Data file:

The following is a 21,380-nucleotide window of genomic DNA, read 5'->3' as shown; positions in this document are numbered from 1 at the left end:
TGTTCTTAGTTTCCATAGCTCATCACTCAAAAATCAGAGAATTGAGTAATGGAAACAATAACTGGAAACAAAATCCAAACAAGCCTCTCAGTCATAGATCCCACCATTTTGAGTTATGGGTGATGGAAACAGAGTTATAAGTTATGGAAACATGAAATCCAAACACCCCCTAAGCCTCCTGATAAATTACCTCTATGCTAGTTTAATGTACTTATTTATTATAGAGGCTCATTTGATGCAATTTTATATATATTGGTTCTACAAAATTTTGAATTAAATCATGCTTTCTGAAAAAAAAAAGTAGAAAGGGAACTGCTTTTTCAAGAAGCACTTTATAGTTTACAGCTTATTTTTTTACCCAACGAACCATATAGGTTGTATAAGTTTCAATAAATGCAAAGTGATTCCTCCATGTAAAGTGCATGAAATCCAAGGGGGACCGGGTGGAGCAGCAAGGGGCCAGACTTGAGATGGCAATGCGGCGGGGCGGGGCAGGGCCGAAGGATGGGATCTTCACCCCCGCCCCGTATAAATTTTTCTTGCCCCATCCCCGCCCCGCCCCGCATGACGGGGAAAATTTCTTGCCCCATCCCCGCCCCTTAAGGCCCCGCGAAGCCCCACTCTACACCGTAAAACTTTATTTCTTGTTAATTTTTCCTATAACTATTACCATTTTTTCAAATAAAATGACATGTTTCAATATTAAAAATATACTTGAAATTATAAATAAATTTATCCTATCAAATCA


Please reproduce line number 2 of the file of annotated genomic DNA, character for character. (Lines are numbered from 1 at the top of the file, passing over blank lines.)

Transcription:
TGTTCTTAGTTTCCATAGCTCATCACTCAAAAATCAGAGAATTGAGTAATGGAAACAATAACTGGAAACAAAATCCAAACAAGCCTCTCAGTCATAGATCCCACCATTTTGAGTTATGGGTGATGGAAACAGAGTTATAAGTTATGGAAACATGAAATCCAAACACCCCCTAAGCCTCCTGATAAATTACCTCTATGCTAGTTTAATGTACTTATTTATTATAGAGGCTCATTTGATGCAATTTTATATATATTGGTTCTACAAAATTTTGAATTAAATCATGCTTTCTGAAAAAAAAAAGTAGAAAGGGAACTGCTTTTTCAAGAAGCACTTTATAGTTTACAGCTTATTTTTTTACCCAACGAACCATATAGGTTGTATAAGTTTCAATAAATGCAAAGTGATTCCTCCATGTAAAGTGCATGAAATCCAAGGGGGACCGGGTGGAGCAGCAAGGGGCCAGACTTGAGATGGCAATGCGGCGGGGCGGGGCAGGGCCGAAGGATGGGATCTTCACCCCCGCCCCGTATAAATTTTTCTTGCCCCATCCCCGCCCCGCCCCGCATGACGGGGAAAATTTCTTGCCCCATCCCCGCCCCTTAAGGCCCCGCGAAGCCCCACTCTACACCGTAAAACTTTATTTCTTGTTAATTTTTCCTATAACTATTACCATTTTTTCAAATAAAATGACATGTTTCAATATTAAAAATATACTTGAAATTATAAATAAATTTATCCTATCAAATCA